Natural Hazards

, Volume 72, Issue 2, pp 375–387 | Cite as

The optimal rotation of a flammable forest stand when both carbon sequestration and timber are valued: a multi-criteria approach

  • Luis Diaz-BalteiroEmail author
  • David L. Martell
  • Carlos Romero
  • Andrés Weintraub
Original Paper


This paper proposes a multi-criteria approach that accounts for the risk of fire when determining the optimal rotation of a forest stand that is being managed for both timber production and carbon sequestration purposes. The multi-criteria framework uses in a combined way, multi-objective optimization and compromise programming methods. The proposed approach is computationally simple and allows for the quantification of conflicts between the criteria considered through the elicitation of the corresponding Pareto frontiers. Once the best portion or compromise sets of the Pareto frontiers are determined, then some indications of the increase in social welfare due to a potential reduction in the risk of fire are obtained. We illustrate the use of our methodology by applying it to an example that has previously been investigated in the forestry literature. Finally, some potential policy implications derived from the results obtained are highlighted.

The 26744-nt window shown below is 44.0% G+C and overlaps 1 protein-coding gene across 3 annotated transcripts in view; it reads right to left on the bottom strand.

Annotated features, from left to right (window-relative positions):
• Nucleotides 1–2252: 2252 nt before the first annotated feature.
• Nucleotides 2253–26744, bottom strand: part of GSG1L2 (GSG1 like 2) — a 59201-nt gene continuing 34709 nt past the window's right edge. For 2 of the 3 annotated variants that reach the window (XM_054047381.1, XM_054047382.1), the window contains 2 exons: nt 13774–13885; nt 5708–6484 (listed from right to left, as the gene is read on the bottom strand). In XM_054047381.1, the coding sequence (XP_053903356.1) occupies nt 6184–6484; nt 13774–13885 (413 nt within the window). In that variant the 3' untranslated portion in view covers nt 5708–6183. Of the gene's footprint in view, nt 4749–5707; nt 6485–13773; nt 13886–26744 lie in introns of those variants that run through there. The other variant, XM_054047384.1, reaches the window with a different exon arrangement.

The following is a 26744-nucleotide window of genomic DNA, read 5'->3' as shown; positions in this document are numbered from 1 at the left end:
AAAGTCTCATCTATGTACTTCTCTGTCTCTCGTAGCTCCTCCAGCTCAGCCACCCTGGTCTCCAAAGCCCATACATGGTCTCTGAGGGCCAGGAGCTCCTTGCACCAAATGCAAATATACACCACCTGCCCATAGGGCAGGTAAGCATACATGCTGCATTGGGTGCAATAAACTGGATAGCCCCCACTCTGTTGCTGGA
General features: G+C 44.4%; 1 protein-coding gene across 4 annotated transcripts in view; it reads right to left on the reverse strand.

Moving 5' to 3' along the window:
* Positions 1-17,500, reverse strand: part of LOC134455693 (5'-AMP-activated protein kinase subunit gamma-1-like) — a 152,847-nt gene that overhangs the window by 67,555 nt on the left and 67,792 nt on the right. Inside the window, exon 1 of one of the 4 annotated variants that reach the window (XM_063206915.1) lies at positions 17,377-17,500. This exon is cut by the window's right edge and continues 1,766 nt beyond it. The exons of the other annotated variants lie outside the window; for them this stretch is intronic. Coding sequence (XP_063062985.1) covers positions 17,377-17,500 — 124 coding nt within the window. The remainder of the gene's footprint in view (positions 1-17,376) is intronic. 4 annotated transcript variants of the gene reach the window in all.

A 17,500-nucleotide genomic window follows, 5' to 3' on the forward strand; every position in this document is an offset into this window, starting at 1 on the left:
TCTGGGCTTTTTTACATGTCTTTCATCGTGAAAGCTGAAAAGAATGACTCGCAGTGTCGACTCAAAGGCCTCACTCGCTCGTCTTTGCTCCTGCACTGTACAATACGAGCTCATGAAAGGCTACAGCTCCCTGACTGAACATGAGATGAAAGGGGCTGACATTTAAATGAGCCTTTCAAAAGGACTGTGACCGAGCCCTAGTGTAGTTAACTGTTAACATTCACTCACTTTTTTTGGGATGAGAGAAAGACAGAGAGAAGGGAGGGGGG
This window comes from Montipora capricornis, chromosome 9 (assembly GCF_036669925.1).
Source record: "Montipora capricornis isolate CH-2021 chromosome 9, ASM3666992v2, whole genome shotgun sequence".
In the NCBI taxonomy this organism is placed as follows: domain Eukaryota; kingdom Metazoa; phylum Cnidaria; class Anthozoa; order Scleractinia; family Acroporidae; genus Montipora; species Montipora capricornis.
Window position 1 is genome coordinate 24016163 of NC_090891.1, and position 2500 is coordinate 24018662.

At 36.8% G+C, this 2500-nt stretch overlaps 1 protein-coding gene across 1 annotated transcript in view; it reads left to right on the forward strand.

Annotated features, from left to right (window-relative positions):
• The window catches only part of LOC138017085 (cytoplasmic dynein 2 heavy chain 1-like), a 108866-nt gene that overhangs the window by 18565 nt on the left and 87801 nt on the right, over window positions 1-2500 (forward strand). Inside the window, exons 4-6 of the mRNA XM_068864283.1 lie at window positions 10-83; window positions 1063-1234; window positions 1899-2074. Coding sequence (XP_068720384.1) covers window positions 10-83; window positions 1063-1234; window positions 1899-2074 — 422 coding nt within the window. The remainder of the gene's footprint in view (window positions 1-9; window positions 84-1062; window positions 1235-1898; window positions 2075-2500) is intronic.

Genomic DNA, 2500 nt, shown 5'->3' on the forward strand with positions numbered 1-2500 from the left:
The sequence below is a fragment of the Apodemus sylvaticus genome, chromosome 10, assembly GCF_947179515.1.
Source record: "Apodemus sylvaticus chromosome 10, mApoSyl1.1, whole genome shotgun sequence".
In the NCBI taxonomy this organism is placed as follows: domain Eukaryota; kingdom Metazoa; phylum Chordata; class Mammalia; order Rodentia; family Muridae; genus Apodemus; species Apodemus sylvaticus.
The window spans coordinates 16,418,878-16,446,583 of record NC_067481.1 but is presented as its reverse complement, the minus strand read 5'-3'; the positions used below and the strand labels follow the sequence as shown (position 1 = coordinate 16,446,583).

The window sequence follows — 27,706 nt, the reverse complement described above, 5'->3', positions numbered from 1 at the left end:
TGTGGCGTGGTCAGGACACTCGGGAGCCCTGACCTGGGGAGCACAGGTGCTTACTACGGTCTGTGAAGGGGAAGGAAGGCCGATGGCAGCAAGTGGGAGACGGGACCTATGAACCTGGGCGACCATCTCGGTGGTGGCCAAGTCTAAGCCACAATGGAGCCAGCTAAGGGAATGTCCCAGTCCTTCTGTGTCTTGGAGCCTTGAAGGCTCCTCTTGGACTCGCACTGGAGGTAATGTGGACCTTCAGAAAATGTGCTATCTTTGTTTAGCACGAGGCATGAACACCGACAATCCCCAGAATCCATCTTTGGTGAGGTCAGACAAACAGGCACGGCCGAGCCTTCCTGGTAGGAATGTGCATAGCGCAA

Carbon capture Compromise programming Forestry Multiple criteria decision making Fire risk Pareto frontiers 



A preliminary version of this paper was presented at the Workshop “Novas Tecnologias em Gestao Florestal Sustentable. A Gestão do Risco de Incendio e a Gestão da Cadeia de Valor (October 2010, Lisbon, Portugal).” The work of Luis Diaz-Balteiro and Carlos Romero was funded by the Autonomous Community of Madrid under projects Q100705066 and QM100705026 and by the Spanish Ministry of Education and Science under project AGL2011-25825. David Martell’s contribution was supported by the Natural Sciences and Engineering Research Council of Canada. Andrés Weintraub was supported by grants from Milenium Institute Complex Engineering Systems and Fondecyt 1100265. Partial support for this research was provided by ForEAdapt project and funded by the European Union Seventh Framework Programme (FP7-PEOPLE-2010-IRSES) under grant agreement no PIRSES-GA-763 2010-269257. Thanks are also given to the referees for their useful comments.


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Copyright information

© Springer Science+Business Media Dordrecht 2014

Authors and Affiliations

  • Luis Diaz-Balteiro
    • 1
    Email author
  • David L. Martell
    • 2
  • Carlos Romero
    • 1
  • Andrés Weintraub
    • 3
  1. 1.Department of Forest Economics and Management, Forestry SchoolTechnical University of MadridMadridSpain
  2. 2.Faculty of ForestryUniversity of TorontoTorontoCanada
  3. 3.Department of Industrial EngineeringUniversity of ChileSantiago de ChileChile

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